Je voulais essayer une nouvelle construction (enfin nouvelle pour moi!) et tricoter le corps de ce boléro d’une pièce en relevant les mailles des raglans pour former les pans du devant. Et je voulais aussi utiliser une bordure au point mousse verticalement pour former l’encolure parce que je trouve que ça change un peu. Pour bien marquer le mouvement, j’ai placé une bande contenant un joli point texturé — facile cette fois!! le point de vannerie utilisé dans mon Latte Baby Coat serait joli aussi, mais je voulais quelque chose vraiment simple pour les tricoteuses moins expérimentées.
Enfin, un petit effet volanté dans le dos, et zou! Tricoté en deux temps trois mouvements avec même pas un écheveau de Malabrigo Merino Worsted (pour la taille 12-18 mois). Le pattern est écrit et 8 tailles seront disponibles, du 0-3mois au 5-6 ans. Je l’envoie illico chez mon “tech editor” pour contrôle… Donc je pense qu’il sera publié (en Anglais pour le moment… promis la traduction de mes patterns c’est pour bientôt) pour la nouvelle année!
Pour voir les autres défis (thème du mois: techniques jamais utilisées en tricot et couture) c’est par ici!!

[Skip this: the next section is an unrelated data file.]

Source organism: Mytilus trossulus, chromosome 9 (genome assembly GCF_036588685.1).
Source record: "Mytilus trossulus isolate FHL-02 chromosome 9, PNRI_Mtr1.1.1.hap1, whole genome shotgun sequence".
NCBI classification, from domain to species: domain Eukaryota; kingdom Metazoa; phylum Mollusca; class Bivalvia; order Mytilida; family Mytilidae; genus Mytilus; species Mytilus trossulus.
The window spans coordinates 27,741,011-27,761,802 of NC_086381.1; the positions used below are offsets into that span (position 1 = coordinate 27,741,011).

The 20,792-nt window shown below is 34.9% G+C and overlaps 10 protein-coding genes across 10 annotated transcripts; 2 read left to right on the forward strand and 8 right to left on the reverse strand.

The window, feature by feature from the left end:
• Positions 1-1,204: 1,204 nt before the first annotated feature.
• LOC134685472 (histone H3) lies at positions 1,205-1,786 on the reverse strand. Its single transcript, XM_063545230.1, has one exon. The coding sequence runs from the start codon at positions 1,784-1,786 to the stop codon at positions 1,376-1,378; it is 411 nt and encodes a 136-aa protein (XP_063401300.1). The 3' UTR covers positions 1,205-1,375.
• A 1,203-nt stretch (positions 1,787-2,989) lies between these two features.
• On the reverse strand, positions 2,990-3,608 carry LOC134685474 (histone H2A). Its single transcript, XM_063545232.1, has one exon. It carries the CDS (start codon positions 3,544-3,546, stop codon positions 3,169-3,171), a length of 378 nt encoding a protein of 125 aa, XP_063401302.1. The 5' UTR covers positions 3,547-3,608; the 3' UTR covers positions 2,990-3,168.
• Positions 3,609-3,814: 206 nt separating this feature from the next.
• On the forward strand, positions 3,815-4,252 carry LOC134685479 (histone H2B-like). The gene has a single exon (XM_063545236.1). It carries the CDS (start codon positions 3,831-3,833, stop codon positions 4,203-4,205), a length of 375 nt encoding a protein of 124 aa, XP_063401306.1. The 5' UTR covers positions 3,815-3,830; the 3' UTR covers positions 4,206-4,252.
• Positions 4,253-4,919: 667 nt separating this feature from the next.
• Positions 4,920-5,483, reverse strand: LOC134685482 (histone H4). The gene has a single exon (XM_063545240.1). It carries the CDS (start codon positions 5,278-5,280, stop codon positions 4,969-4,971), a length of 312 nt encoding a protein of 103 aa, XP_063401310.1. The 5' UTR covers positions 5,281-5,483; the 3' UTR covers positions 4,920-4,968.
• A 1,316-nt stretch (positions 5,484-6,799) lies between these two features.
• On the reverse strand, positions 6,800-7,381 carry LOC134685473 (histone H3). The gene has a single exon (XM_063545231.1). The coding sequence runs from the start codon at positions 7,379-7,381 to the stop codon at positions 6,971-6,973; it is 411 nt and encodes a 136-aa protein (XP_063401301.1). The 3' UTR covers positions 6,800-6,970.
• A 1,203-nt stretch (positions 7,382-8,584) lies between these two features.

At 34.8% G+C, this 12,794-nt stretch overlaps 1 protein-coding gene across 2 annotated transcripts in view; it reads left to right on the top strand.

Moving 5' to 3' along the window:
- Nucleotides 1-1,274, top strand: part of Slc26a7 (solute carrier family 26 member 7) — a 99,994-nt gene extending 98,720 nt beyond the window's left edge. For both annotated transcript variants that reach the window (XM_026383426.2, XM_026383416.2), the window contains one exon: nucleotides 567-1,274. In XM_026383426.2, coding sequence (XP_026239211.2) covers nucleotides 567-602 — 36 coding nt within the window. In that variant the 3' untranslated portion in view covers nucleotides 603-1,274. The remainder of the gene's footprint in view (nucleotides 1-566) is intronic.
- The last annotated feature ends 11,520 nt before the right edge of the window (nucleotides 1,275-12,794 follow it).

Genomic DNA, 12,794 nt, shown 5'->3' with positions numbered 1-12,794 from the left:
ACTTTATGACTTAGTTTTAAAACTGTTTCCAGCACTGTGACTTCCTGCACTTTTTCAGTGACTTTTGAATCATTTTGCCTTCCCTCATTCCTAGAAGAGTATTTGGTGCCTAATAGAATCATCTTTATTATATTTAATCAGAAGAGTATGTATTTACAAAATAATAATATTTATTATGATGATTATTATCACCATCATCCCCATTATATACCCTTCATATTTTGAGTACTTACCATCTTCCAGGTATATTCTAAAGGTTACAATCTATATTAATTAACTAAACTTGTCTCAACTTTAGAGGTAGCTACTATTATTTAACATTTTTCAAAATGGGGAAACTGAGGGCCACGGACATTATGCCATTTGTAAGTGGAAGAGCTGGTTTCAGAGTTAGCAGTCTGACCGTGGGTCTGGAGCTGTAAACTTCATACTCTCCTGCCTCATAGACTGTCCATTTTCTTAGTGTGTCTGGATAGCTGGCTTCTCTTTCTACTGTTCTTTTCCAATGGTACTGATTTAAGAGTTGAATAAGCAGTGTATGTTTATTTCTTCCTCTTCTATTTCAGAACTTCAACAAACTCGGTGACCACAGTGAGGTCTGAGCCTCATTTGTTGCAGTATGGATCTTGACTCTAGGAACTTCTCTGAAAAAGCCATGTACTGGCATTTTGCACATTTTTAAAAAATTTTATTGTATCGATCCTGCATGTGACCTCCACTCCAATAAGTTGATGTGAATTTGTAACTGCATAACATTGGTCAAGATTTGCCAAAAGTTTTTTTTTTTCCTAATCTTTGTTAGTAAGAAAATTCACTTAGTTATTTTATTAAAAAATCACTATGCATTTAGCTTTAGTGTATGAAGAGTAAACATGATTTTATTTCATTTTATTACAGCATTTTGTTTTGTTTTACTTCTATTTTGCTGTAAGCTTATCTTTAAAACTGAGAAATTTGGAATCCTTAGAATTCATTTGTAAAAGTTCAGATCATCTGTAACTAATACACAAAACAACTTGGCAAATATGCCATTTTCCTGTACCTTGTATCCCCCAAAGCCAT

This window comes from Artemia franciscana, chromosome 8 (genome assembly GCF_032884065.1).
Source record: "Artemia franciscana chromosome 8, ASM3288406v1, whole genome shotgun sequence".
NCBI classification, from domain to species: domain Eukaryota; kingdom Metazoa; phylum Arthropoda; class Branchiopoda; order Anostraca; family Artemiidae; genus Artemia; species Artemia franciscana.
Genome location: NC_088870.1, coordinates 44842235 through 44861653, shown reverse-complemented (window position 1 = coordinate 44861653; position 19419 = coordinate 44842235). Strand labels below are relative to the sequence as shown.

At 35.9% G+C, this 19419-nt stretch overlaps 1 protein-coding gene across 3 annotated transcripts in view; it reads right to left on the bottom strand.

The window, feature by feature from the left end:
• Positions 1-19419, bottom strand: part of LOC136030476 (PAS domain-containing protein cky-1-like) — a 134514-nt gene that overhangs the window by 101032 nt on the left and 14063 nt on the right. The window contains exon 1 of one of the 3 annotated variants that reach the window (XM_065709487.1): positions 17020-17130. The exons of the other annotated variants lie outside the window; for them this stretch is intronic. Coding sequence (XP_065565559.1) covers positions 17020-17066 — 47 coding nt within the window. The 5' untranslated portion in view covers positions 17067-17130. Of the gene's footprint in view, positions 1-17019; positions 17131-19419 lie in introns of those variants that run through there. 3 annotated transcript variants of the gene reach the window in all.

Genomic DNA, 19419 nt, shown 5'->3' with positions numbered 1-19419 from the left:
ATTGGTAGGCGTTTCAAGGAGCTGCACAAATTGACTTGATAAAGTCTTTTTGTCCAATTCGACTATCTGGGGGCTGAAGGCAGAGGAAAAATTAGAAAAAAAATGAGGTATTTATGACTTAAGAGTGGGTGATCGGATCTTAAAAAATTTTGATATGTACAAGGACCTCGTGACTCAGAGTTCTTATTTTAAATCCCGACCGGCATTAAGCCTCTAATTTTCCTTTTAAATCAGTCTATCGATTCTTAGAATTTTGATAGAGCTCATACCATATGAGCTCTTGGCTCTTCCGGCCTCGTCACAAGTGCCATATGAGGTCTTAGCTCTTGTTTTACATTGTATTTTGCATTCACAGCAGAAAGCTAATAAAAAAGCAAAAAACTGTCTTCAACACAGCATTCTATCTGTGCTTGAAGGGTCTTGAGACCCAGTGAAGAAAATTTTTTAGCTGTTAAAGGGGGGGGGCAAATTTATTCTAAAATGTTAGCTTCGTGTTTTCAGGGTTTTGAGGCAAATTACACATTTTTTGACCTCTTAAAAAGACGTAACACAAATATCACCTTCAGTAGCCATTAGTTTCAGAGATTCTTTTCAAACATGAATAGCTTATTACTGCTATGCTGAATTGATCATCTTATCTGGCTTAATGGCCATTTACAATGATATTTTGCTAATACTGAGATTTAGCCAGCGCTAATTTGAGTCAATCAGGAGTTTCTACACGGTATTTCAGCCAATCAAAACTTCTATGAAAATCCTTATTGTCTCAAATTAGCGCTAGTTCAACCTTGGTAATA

The Défi’13 challenge is a monthly knitting or sewing project in the French blogosphere. The challenge’s theme this month was “new techniques in knitting and sewing”, so I thought I would introduce my latest prototype, whose construction is a bit different — I also used a new stitch in it, which I think is so neat (and VERY easy which never hurts!) ; the pattern will include 8 sizes and should be published around the New Year!
I hope you like it
Sometimes it feels nice to take a break from this whole pattern-writing/designing thing because it involves a lot of work and can be frustrating at times. There are times where I really miss straightforward knitting, just following a pattern that someone else worked out.
So while I was working on Storytime Scholar, I decided to knit this adorable little number that I kept seeing everywhere on Ravelry. Total no-brainer, the owl is absolutely adorable and the whole thing took less than 2 hours to knit up. Plus Axel needed a new hat anyway.
After going to the park to give it a test-run, it became obvious that the hat was a bit short for Axel and that it was not going to stay on his head, so I quickly whipped up a seed stitch scarf that I sewed on to the back half rim of the hat… This time we have a winner!
He wears this everyday and I think it’s the cutest thing ever (random people in the street seem to think so, too). The pattern is available on Ravelry here, and if you still have last-minute Christmas presents to make, this is a good bet!